Everyone loves a clean mouth, right? And we think keeping that mouth of yours clean on the regular is worth celebrating. In fact, we think it’s worth celebrating not just for a day, but for an entire month; hence, the recognition of the month of October as National Dental Hygiene Month. This month is dedicated to promoting healthy mouths all across the country, and celebrating the hard work your favorite dental hygienist does to keep your pearly whites squeaky clean.
Taking care of your gums is important.
Not only do the gums protect your teeth, but the health of your gums can impact other health conditions you may have.
That’s why September is National Gum Care Month, to educate people about gum disease and to understand how to take care of their gums.
Without proper care, you could develop gingivitis.
… In many countries around the world, children continue to leave teeth out in the hopes that a mouse will come take them away in exchange for money or some other gift.
Brushing your teeth is an important part of your dental care routine. For a healthy mouth and smile the ADA recommends you:
- Brush your teeth twice a day with a soft-bristled brush. The size and shape of your brush should fit your mouth allowing you to reach all areas easily.
- Replace your toothbrush every three or four months, or sooner if the bristles are frayed. A worn toothbrush won’t do a good job of cleaning your teeth.
- Make sure to use an ADA-accepted fluoride toothpaste.
Sharing a smile can be such a powerful thing to do. It can be a sign of friendship, trust, togetherness and love. It’s also a sign of good oral health. That’s why, during National Smile Month, we want to collect as many smiles as possible – from all over the world.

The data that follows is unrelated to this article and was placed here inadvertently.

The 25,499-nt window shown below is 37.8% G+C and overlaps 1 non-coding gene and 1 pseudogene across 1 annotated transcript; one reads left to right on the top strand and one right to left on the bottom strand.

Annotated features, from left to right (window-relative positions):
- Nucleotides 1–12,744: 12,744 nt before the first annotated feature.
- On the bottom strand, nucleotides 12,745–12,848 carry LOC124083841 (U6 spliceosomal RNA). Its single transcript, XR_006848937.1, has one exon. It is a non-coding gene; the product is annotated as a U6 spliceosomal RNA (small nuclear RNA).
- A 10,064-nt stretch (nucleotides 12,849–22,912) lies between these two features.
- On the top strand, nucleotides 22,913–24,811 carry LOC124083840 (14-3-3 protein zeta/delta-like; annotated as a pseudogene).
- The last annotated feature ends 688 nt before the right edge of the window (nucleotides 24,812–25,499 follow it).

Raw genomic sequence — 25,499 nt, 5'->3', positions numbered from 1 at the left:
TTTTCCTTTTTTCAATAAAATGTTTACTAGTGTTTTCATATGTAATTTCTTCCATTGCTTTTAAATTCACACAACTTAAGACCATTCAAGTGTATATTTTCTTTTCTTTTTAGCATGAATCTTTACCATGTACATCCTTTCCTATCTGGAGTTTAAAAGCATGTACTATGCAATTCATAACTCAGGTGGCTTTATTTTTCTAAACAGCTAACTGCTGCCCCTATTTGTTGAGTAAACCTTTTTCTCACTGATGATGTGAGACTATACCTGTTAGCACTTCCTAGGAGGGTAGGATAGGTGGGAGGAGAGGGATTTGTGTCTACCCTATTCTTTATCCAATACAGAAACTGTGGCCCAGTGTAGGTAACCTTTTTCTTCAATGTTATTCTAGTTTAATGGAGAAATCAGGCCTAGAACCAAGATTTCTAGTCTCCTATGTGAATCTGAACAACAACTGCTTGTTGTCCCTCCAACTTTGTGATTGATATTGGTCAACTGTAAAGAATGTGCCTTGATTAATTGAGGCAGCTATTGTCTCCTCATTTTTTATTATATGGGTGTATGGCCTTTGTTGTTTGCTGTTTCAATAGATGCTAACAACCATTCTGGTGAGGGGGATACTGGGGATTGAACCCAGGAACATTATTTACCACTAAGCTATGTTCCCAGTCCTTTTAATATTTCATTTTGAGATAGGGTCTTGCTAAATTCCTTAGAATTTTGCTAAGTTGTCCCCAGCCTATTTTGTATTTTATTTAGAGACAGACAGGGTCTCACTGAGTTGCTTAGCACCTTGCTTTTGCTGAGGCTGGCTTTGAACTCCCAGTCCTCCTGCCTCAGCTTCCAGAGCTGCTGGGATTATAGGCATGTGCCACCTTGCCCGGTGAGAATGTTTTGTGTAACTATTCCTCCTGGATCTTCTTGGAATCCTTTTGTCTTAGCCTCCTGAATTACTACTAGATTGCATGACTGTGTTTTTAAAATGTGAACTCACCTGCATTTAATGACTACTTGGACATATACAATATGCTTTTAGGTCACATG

National Smile Month is the perfect chance to share your smile and promote the importance of having a healthy mouth. Want to Participate? https://www.dentalhealth.org/sharing-your-smile-around-the-world
Older adults are at an especially high risk for mouth and tooth infections and the complications that can come with these problems. Losing teeth, which is mainly caused by infection, not only leads to changes in our appearance but may also make it harder to chew certain foods. That can make it harder to receive the nourishment we need to function. Complete loss of all teeth (also known as edentulous) is less common now in developed countries like the U.S., but it still becomes more common as we age regardless of where we may live.
Every day, another senior citizen is at risk due to a lack of good, oral hygiene. The bacteria, left uncontrolled, can lead to pneumonia, diabetes, stroke, heart attack and a host of other ailments that can result in an early and unnecessary death.
This is an excerpt from the book Dying of Dirty Teeth by Angie Stone. Here is a link to one of her lectures